This news has been widely reported, along with the unquestioned assumption, a glorious piece of received wisdom, that it was the right and noble thing to do. Next Movie put it thus: “the decision is no doubt a costly one for the studio, but it’s the right one”. Well, that’s that then. But hold on, cries the well-adjusted, isn’t anyone going to think about this? Would such scenes really provoke a riot in cinemas? It’s a sure fire bet that the relatives of those that died would not be seeking out a movie riddled with gun violence any time soon, so who does this re-tailoring serve? The answer, my friends, is you; the mock aggrieved.
Should art really flex to accommodate transient sensitivities? Could we not, were we of a delicate disposition, merely exercise our right to avoid troubling material, provided warnings were given? Aren’t we grownups? Intellectually, there’s no case for censorship, which may explain why the intellect is the last thing to be taxed when these decisions are made.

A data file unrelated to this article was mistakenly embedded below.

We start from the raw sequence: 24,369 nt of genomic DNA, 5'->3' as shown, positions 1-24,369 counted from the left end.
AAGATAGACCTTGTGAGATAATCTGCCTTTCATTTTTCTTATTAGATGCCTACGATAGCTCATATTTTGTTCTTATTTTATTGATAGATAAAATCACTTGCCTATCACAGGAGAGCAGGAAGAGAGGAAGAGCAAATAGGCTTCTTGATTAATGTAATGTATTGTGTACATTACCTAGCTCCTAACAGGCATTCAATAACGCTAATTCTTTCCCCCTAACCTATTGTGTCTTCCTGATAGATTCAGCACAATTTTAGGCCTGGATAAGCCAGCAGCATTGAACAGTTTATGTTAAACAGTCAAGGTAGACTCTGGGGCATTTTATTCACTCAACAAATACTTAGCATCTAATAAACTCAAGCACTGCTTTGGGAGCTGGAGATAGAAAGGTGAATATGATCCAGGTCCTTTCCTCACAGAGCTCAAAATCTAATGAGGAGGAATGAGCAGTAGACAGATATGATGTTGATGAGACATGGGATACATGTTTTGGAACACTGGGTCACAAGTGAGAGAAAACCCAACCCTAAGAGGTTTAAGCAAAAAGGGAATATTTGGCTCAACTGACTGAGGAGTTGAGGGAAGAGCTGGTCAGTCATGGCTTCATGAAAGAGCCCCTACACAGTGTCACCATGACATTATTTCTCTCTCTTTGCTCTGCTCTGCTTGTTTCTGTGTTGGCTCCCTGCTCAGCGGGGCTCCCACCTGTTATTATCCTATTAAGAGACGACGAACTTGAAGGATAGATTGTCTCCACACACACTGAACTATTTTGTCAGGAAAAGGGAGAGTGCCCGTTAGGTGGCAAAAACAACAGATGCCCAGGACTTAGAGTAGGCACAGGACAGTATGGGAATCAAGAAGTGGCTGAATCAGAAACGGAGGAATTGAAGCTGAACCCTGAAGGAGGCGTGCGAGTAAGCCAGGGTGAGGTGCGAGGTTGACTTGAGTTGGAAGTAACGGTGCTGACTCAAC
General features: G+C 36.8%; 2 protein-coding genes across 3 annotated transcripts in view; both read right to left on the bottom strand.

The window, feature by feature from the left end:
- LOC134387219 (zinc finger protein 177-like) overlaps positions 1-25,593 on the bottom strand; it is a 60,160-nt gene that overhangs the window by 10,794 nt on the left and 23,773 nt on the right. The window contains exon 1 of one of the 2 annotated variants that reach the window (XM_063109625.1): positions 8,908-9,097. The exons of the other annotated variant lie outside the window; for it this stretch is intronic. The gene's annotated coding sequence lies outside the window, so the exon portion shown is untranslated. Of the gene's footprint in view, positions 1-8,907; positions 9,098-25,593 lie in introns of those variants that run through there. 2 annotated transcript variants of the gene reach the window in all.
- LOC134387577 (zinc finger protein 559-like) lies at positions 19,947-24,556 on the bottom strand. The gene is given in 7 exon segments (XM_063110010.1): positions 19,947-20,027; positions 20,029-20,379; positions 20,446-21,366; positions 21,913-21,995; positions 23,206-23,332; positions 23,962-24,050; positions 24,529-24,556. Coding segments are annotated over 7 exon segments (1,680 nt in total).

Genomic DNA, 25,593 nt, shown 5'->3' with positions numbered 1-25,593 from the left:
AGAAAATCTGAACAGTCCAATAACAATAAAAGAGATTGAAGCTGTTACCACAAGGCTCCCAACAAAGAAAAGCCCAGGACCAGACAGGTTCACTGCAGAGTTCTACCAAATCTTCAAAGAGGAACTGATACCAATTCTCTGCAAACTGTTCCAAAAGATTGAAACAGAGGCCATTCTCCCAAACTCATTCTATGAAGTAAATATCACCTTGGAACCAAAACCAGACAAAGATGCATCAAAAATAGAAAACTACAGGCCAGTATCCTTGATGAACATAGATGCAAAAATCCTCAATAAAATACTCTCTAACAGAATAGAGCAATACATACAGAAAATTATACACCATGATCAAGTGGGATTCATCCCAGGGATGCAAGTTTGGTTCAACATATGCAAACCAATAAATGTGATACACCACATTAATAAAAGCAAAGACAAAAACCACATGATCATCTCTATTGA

In Britain, where paternalism following high profile bad news is endemic, TV shows are regularly edited to accommodate reality, once it intrudes on sensationalism. When Madeleine McCann was kidnapped in Portugal, in 2007, the BBC hastily re-wrote episodes of its flagship soap, EastEnders, to remove a child abduction plot. The Raoul Moat murder spree, more deaths at the hand of a gun toting idiot, again prompted broadcasters to edit any reference to firearms from their scheduled programmes. In one instance this lead to the postponement of a comedy panel show, You Have Been Watching; watching no longer being an option. It’s not that normal, well-balanced people would take offence in these instances you understand, just the rest; an imaginary constituency of sub-normal flappers.Pages: 1 2 3